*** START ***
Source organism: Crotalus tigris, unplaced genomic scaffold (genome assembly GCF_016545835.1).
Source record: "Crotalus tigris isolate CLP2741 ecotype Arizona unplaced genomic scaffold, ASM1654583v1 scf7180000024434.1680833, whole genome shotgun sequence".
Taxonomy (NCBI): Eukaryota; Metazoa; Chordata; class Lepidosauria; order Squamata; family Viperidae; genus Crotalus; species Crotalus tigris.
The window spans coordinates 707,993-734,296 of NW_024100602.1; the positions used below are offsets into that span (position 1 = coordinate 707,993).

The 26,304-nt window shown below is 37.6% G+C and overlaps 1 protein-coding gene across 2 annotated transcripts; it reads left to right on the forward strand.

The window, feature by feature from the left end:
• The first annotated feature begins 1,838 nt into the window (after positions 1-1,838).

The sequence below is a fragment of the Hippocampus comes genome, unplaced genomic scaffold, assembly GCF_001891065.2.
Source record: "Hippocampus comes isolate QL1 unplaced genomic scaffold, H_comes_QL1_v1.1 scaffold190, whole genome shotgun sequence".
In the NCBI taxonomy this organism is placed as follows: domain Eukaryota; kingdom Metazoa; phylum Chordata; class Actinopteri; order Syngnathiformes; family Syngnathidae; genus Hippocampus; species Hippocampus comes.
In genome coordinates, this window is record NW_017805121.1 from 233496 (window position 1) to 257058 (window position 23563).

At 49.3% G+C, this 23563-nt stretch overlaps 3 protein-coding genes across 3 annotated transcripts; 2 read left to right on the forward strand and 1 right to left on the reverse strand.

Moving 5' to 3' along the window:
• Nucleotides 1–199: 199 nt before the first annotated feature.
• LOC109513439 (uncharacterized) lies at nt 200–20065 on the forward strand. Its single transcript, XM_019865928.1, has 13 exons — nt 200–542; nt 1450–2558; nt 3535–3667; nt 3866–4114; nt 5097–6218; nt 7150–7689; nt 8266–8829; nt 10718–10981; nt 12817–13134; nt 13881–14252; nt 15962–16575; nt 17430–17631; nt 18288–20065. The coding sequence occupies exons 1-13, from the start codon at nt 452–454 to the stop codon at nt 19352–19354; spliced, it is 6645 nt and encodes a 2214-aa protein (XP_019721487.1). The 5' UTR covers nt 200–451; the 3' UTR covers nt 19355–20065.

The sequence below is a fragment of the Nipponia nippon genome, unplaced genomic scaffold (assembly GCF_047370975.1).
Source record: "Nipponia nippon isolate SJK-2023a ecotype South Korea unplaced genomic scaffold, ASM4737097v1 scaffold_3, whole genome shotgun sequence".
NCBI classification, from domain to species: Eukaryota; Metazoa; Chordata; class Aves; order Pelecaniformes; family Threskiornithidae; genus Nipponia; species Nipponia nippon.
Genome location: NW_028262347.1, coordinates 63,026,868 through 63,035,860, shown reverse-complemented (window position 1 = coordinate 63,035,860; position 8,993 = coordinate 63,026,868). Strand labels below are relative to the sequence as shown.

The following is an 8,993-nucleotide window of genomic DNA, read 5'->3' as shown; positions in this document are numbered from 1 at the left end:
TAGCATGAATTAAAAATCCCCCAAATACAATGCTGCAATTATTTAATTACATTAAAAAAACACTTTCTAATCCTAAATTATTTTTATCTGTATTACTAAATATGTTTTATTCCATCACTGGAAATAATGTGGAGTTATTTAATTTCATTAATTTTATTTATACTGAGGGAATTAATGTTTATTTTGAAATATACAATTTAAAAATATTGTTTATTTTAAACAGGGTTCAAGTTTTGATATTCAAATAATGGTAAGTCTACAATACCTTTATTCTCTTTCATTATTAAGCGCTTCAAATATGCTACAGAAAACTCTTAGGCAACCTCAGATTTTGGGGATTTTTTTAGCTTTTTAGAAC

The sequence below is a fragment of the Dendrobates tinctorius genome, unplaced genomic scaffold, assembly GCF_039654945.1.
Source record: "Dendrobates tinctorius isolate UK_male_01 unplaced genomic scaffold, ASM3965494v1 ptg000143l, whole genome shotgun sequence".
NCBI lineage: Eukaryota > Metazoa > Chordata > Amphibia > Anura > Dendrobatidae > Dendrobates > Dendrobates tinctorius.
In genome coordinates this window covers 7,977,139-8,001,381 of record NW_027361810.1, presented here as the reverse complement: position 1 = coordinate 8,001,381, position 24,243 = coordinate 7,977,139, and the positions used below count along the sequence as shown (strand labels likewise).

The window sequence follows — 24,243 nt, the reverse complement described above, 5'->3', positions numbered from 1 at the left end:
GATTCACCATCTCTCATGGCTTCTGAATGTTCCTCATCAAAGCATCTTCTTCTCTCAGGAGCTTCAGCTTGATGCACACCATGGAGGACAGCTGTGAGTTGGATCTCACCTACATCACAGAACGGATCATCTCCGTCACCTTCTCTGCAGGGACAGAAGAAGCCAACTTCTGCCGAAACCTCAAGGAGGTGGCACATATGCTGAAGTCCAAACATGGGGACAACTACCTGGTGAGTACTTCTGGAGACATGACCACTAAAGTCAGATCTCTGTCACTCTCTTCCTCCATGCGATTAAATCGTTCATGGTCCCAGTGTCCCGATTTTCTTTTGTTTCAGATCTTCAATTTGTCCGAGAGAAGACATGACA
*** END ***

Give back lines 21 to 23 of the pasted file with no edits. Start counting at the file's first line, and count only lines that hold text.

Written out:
TAGCATGAATTAAAAATCCCCCAAATACAATGCTGCAATTATTTAATTACATTAAAAAAACACTTTCTAATCCTAAATTATTTTTATCTGTATTACTAAATATGTTTTATTCCATCACTGGAAATAATGTGGAGTTATTTAATTTCATTAATTTTATTTATACTGAGGGAATTAATGTTTATTTTGAAATATACAATTTAAAAATATTGTTTATTTTAAACAGGGTTCAAGTTTTGATATTCAAATAATGGTAAGTCTACAATACCTTTATTCTCTTTCATTATTAAGCGCTTCAAATATGCTACAGAAAACTCTTAGGCAACCTCAGATTTTGGGGATTTTTTTAGCTTTTTAGAAC

The sequence below is a fragment of the Dendrobates tinctorius genome, unplaced genomic scaffold, assembly GCF_039654945.1.
Source record: "Dendrobates tinctorius isolate UK_male_01 unplaced genomic scaffold, ASM3965494v1 ptg000143l, whole genome shotgun sequence".